Of all that exists in the universe, only about 5% consists of what we commonly call matter, ie. atoms, and molecules. The rest we don’t really know what it is. We know that a quarter behaves almost like matter, but we cannot see it – dark matter. The rest is some kind of energy that seems to be linked to the extent of the room itself – dark energy.
If you hold your hand, about six trillions of neutrons flow through it every second. Neutrins are very light elemental particles, but they hardly react at all with ordinary matter, and therefore do no harm. Most of them come from nuclear reactions in the Sun’s interior, but some also come from the birth of the universe in the Great Bang (Big Bang).
There are more stars in the Milky Way than there are people on Earth. The number of stars in the universe is more than the total number of grains of sand on Earth.
Every second there is a supernova explosion somewhere in the universe. A supernova is a dying star that collapses in a powerful explosion, and that, for a short time, shines stronger than an entire galaxy.
Every thousand stars is so heavy that after a supernova explosion it collapses into a black hole. A black hole has such strong gravity that not even light can leave the hole, and we can only see it indirectly by radiation from matter that is about to be sucked into the hole. In the Milky Way, a new black hole is formed about every hundred years and the distance to the nearest black hole is probably “only” thirty light-years.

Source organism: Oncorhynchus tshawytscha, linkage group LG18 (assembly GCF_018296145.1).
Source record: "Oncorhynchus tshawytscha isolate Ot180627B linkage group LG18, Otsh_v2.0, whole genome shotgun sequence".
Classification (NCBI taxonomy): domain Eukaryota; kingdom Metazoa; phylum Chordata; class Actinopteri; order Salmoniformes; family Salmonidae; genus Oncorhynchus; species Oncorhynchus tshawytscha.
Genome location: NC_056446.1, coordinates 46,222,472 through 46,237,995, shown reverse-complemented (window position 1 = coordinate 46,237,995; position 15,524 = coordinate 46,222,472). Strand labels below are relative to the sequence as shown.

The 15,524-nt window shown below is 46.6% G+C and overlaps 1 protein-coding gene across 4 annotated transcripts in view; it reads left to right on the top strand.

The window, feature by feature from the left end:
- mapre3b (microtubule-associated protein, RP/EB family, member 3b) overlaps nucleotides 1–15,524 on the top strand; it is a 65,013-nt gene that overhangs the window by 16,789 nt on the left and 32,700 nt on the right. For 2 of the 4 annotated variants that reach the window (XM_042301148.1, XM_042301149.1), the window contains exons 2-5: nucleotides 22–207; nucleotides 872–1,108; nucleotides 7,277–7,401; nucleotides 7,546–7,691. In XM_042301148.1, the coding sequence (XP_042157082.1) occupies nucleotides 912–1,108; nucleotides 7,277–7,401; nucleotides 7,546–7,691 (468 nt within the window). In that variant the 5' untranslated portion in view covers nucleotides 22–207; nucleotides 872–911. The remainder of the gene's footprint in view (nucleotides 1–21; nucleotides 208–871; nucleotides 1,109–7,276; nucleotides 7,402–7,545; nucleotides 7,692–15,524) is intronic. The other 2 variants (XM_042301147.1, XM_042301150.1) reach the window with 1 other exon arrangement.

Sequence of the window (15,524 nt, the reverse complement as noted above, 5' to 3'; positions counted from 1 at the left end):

Gravity may seem to be a fairly strong force but is really very weak. If one compares the electric and gravitational force between two electrons, the electric is 10 ^ 40 (ten thousand trillion trillion trillion) times stronger.
Compared to its extent, the relative distance between two galaxies is much shorter than that between two stars. If Milky Way were as big as an apple, the nearest galaxy would be a meter away, because if the sun were as big as an apple, the nearest star would be a thousand miles away. The Milky Way’s closest galaxy neighbor, Andromeda, is also on a collision course with us. In approx. five billion years it slams!
In the Large Hadron Collider at the particle physics laboratory CERN, you accelerate, among other things. heavy atomic nuclei to almost the speed of light and collide with each other. At the moment of collision, temperatures and particle densities that correspond to the state of the universe occur about a millisecond after the Big Bang.
When it was possible for the first time in 2015 to observe the so-called gravitational waves, these came from a collision of two black holes that occurred 1.3 billion years ago. In the collision, the black holes devoured each other and formed a larger black hole. The energy emitted in the form of gravitational waves in the bang corresponded to about two hundred solar total mass per second.
The last thing you don’t know about the universe is what it looked like before the Big Bang. But don’t be sad, because nobody else knows either. In fact, nobody even knows how the question of what it looked like can be formulated in a sensible way.